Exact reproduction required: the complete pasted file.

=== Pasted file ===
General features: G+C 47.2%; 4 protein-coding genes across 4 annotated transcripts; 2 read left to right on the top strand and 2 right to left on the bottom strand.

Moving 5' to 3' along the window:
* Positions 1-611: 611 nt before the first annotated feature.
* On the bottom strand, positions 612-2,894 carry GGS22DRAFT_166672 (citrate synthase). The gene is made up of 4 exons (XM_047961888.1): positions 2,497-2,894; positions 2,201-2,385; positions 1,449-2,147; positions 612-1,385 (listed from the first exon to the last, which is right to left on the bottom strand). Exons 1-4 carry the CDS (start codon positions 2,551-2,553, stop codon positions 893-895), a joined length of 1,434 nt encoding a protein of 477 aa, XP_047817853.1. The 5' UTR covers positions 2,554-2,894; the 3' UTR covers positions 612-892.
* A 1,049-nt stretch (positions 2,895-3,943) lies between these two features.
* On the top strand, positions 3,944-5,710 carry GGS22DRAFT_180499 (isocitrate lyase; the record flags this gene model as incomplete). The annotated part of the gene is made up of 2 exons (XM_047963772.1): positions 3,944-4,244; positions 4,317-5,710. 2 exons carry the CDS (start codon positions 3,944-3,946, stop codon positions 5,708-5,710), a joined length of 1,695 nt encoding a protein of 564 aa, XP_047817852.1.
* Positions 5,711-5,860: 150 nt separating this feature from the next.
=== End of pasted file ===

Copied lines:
General features: G+C 47.2%; 4 protein-coding genes across 4 annotated transcripts; 2 read left to right on the top strand and 2 right to left on the bottom strand.

Moving 5' to 3' along the window:
* Positions 1-611: 611 nt before the first annotated feature.
* On the bottom strand, positions 612-2,894 carry GGS22DRAFT_166672 (citrate synthase). The gene is made up of 4 exons (XM_047961888.1): positions 2,497-2,894; positions 2,201-2,385; positions 1,449-2,147; positions 612-1,385 (listed from the first exon to the last, which is right to left on the bottom strand). Exons 1-4 carry the CDS (start codon positions 2,551-2,553, stop codon positions 893-895), a joined length of 1,434 nt encoding a protein of 477 aa, XP_047817853.1. The 5' UTR covers positions 2,554-2,894; the 3' UTR covers positions 612-892.
* A 1,049-nt stretch (positions 2,895-3,943) lies between these two features.
* On the top strand, positions 3,944-5,710 carry GGS22DRAFT_180499 (isocitrate lyase; the record flags this gene model as incomplete). The annotated part of the gene is made up of 2 exons (XM_047963772.1): positions 3,944-4,244; positions 4,317-5,710. 2 exons carry the CDS (start codon positions 3,944-3,946, stop codon positions 5,708-5,710), a joined length of 1,695 nt encoding a protein of 564 aa, XP_047817852.1.
* Positions 5,711-5,860: 150 nt separating this feature from the next.